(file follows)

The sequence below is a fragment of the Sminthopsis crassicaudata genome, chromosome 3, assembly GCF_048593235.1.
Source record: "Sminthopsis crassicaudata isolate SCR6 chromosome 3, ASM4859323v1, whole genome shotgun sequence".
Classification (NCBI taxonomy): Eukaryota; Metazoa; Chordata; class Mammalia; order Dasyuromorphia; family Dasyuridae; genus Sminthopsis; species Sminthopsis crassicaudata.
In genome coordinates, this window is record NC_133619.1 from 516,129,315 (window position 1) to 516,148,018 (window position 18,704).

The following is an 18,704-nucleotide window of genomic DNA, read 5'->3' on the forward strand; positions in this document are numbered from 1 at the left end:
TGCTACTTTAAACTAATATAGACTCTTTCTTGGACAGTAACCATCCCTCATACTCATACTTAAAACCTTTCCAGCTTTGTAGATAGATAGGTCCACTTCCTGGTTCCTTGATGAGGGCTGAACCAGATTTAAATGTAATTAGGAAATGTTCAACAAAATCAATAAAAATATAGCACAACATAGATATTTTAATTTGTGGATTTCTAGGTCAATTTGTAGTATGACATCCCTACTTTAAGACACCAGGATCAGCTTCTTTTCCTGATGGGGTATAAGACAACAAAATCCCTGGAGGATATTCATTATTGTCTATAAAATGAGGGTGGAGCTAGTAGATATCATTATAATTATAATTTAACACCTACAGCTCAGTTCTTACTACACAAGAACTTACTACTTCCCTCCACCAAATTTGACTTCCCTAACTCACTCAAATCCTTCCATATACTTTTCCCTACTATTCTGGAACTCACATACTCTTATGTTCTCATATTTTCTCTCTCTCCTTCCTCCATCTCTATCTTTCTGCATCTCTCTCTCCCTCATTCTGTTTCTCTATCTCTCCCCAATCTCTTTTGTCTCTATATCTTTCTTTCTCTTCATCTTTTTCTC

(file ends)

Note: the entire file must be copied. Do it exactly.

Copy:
The sequence below is a fragment of the Sminthopsis crassicaudata genome, chromosome 3, assembly GCF_048593235.1.
Source record: "Sminthopsis crassicaudata isolate SCR6 chromosome 3, ASM4859323v1, whole genome shotgun sequence".
Classification (NCBI taxonomy): Eukaryota; Metazoa; Chordata; class Mammalia; order Dasyuromorphia; family Dasyuridae; genus Sminthopsis; species Sminthopsis crassicaudata.
In genome coordinates, this window is record NC_133619.1 from 516,129,315 (window position 1) to 516,148,018 (window position 18,704).

The following is an 18,704-nucleotide window of genomic DNA, read 5'->3' on the forward strand; positions in this document are numbered from 1 at the left end:
TGCTACTTTAAACTAATATAGACTCTTTCTTGGACAGTAACCATCCCTCATACTCATACTTAAAACCTTTCCAGCTTTGTAGATAGATAGGTCCACTTCCTGGTTCCTTGATGAGGGCTGAACCAGATTTAAATGTAATTAGGAAATGTTCAACAAAATCAATAAAAATATAGCACAACATAGATATTTTAATTTGTGGATTTCTAGGTCAATTTGTAGTATGACATCCCTACTTTAAGACACCAGGATCAGCTTCTTTTCCTGATGGGGTATAAGACAACAAAATCCCTGGAGGATATTCATTATTGTCTATAAAATGAGGGTGGAGCTAGTAGATATCATTATAATTATAATTTAACACCTACAGCTCAGTTCTTACTACACAAGAACTTACTACTTCCCTCCACCAAATTTGACTTCCCTAACTCACTCAAATCCTTCCATATACTTTTCCCTACTATTCTGGAACTCACATACTCTTATGTTCTCATATTTTCTCTCTCTCCTTCCTCCATCTCTATCTTTCTGCATCTCTCTCTCCCTCATTCTGTTTCTCTATCTCTCCCCAATCTCTTTTGTCTCTATATCTTTCTTTCTCTTCATCTTTTTCTC